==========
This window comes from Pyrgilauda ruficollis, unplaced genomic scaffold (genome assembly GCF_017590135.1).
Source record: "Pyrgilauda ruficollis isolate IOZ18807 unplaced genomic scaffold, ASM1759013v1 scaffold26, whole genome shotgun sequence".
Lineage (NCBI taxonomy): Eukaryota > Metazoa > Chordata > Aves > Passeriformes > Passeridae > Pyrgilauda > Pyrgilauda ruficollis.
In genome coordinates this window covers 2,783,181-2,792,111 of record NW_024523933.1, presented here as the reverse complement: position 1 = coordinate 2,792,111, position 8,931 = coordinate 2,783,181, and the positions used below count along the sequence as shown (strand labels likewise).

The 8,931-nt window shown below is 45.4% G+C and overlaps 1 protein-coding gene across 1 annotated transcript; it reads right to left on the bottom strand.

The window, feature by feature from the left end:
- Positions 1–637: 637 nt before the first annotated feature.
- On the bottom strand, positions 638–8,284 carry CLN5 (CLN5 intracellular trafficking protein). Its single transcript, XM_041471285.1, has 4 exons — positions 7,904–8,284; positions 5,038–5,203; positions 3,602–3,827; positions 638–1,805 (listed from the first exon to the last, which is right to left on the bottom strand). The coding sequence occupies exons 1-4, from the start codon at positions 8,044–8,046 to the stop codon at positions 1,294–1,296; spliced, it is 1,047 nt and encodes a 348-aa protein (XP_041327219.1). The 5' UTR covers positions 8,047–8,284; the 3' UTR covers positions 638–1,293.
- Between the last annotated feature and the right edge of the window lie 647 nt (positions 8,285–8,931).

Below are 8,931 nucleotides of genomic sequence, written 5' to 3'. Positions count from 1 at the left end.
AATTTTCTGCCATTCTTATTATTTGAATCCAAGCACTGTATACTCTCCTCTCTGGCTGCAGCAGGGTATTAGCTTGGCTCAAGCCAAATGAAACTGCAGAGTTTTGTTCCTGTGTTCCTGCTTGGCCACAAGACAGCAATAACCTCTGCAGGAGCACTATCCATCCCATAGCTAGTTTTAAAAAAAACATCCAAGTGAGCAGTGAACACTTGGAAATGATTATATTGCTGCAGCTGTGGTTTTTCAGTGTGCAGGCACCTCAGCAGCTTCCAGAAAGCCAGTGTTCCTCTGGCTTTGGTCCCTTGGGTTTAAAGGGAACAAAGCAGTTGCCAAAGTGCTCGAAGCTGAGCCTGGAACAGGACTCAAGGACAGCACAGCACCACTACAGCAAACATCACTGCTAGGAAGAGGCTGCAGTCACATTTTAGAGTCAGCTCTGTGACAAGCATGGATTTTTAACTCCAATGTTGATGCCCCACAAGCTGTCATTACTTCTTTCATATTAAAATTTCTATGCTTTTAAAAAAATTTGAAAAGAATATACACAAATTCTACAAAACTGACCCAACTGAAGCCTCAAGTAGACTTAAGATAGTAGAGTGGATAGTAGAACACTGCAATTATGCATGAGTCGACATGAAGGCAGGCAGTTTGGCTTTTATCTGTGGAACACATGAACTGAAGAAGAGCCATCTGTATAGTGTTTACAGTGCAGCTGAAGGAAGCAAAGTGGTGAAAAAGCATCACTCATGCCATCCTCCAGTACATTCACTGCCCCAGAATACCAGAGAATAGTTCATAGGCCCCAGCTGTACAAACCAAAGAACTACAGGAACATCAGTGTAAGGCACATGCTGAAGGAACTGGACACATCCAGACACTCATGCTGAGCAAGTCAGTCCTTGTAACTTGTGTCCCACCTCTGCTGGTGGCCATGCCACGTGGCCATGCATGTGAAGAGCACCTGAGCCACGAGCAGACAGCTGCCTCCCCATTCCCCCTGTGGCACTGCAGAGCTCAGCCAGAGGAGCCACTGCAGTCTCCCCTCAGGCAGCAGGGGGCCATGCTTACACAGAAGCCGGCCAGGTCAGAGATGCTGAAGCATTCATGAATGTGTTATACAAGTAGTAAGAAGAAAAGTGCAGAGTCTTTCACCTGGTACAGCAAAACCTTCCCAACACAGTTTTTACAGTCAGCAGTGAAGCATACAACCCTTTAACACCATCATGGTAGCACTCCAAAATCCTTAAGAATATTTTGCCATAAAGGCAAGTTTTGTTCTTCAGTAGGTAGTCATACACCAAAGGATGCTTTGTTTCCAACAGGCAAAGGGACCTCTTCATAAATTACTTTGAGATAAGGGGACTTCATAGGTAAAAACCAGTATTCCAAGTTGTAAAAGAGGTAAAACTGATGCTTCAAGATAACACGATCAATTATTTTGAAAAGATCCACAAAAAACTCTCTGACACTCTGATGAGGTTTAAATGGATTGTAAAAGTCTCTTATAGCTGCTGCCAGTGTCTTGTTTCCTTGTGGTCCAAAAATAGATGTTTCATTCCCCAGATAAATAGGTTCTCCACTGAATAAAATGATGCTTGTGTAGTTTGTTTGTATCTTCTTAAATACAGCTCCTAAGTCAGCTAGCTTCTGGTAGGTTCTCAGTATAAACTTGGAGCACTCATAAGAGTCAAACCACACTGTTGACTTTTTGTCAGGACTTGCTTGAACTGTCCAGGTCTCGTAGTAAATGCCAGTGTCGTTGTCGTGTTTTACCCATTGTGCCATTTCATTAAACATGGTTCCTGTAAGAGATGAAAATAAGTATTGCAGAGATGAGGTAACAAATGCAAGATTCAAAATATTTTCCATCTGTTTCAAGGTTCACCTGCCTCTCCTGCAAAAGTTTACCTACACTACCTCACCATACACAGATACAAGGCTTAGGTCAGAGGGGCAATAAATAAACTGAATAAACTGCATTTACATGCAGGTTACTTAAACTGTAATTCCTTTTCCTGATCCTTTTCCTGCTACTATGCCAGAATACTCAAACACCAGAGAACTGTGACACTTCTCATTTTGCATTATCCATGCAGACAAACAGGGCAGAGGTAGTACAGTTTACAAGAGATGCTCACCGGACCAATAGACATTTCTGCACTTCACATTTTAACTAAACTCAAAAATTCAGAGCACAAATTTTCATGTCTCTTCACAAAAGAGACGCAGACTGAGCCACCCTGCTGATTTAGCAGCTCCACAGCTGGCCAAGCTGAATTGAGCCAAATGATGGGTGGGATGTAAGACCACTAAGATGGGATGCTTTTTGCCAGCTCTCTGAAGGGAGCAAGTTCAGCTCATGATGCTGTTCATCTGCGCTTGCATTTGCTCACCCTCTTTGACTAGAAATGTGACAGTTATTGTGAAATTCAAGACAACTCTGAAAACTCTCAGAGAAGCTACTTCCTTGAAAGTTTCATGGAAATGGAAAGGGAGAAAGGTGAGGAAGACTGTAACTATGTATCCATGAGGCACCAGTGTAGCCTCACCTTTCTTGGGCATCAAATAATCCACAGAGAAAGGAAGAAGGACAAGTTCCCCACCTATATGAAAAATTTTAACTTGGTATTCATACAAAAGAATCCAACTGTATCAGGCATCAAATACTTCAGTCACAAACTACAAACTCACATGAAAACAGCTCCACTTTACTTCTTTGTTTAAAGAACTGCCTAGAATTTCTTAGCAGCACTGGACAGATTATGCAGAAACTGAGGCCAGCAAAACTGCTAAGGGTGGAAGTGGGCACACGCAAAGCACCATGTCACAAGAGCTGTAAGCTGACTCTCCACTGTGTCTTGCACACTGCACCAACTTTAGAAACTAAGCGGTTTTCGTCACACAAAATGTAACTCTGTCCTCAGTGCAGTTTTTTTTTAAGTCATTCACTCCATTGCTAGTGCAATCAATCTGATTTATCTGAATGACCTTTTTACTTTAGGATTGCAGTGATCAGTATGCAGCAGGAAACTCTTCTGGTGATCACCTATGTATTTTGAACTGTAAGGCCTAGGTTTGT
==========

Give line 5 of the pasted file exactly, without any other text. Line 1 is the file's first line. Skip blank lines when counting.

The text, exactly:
The 8,931-nt window shown below is 45.4% G+C and overlaps 1 protein-coding gene across 1 annotated transcript; it reads right to left on the bottom strand.